• What I thought was "be the one and only" turns out to be "He's my only, One and only" in the sheet music. Jim Hall's Southern accent is behind this one -- "heemuh one and only". It's interesting that he makes the mistake as soon as the pronouns aren't explicitly specified -- was he reading off the sheet music? And if so, why did they completely throw out the written melody?

  • There are some slight finesses in the next few lines -- it indeed turns out to be "affection" ("And I'm filled with such affection"), and "They're in need" is actually "There is need", not that it makes any more sense that way, unless Ms. Mont Gue really is talking about birth control (which I highly doubt). The real revelation, however, is the next line:

    But I have an intuition

    It wasn't her fault!!! The malapropism I unjustly blamed on Lolla Mont Gue, thinking it evidence that English wasn't her first language...whereas now, from the looks of things, the responsbility lies squarely on the shoulders of Jim Hall.

    How on earth did he turn it into "institution"? If it's because he had a different, re-typed or handwritten copy of the song, then why do his gender mix-ups so perfectly coincide with the sheet music's pseudo-ambiguities?

  • Finally, the sheet music ends not with "But a torch for him I'll carry / Always, oh, always carry", but adds one more line, a triumphant "And that's the score!" The more I find out about Lolla Mont Gue, the more I like her spirit! No self-pity for her, just straight up: "Yep, I dig him, he doesn't dig me, and I'll probably never get over it: that's life!"

So in addition to the pleasure of learning a little more about Ms. Mont Gue, this experience has offered a revealing look at just how desultory and casual the song-poem studios really were. Make no mistake, "Hydrogen, Nitrogen, Potassium" is a quirky, weird, oddball song -- and its original melody, by the way, is scarcely any less strange: it's hard to be sure without hearing a proper interpretation, but on the page, it seems jumpy and mercurial, with quick, hopscotching figures in eighth-notes, matched to a prosody that occasionally verges on the Stereolab-esque ("THERE is NEED of PRO-tect-ION, I'll AD-mit").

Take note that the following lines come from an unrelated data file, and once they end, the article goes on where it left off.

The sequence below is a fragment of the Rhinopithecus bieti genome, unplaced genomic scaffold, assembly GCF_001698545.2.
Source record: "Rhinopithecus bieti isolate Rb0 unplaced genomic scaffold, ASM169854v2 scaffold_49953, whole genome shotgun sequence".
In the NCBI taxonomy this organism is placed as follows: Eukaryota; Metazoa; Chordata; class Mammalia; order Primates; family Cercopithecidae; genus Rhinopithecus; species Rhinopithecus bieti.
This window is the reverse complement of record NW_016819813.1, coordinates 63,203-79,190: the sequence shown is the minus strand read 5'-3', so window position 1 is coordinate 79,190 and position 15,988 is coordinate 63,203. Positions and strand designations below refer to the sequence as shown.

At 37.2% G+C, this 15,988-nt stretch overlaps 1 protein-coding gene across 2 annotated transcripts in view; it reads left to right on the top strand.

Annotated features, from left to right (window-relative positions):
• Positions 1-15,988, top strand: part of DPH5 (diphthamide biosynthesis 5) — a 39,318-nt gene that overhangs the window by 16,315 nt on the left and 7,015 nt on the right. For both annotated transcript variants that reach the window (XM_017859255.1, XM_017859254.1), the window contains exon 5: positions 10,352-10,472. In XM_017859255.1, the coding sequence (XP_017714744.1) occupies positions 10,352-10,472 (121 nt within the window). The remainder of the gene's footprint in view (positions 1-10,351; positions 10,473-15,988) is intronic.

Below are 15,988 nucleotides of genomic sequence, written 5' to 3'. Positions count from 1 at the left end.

But it's a lot more coherent than the Radio Pals' rendition would have us think. Of course, that's also half the charm of the record, hearing them stumble, mushmouth, and malaprop their way through the song. Given the copyright date on the sheet music, I'd love to know when the recording was made; outside of a handful of blues records I probably haven't heard, I don't know of any guitarists from the early fifties who were making that kind of jangly, near-atonal racket with their instruments.

So: cheers to you, Lolla Mont Gue! ("Jesus loves you more than you will know...") It would've been fun to have met you, but I'm glad we have your music.

Current music: could it be anything but H, N, and K?

(Comments for June 10, 2005)

June 7, 2005 (link)

12:25 AM

Five terrific things:

  1. The Perry Bible Fellowship. (Also found here.)

  2. Frederic Rzewski's decision to make his pieces freely available under a "copyleft" license, including downloadable PDFs of two pieces.

  3. The poem "Always", by Pablo Neruda.

  4. Gernot Katzer's Spice Pages.

  5. "Secret yets" (though the examples they give aren't so great: I remember seeing the first one as "the location of his liquor is...").

Current music: Mark Kozelek - "Duk Koo Kim"

(Comments for June 7, 2005)


Current reading:

The Memoirs of Sherlock Holmes, Arthur Conan Doyle

Character Analysis, Wilhelm Reich

Tom Jones, Henry Fielding (if at first you don't succeed...)

just finished:

The Adventures of Sherlock Holmes, Arthur Conan Doyle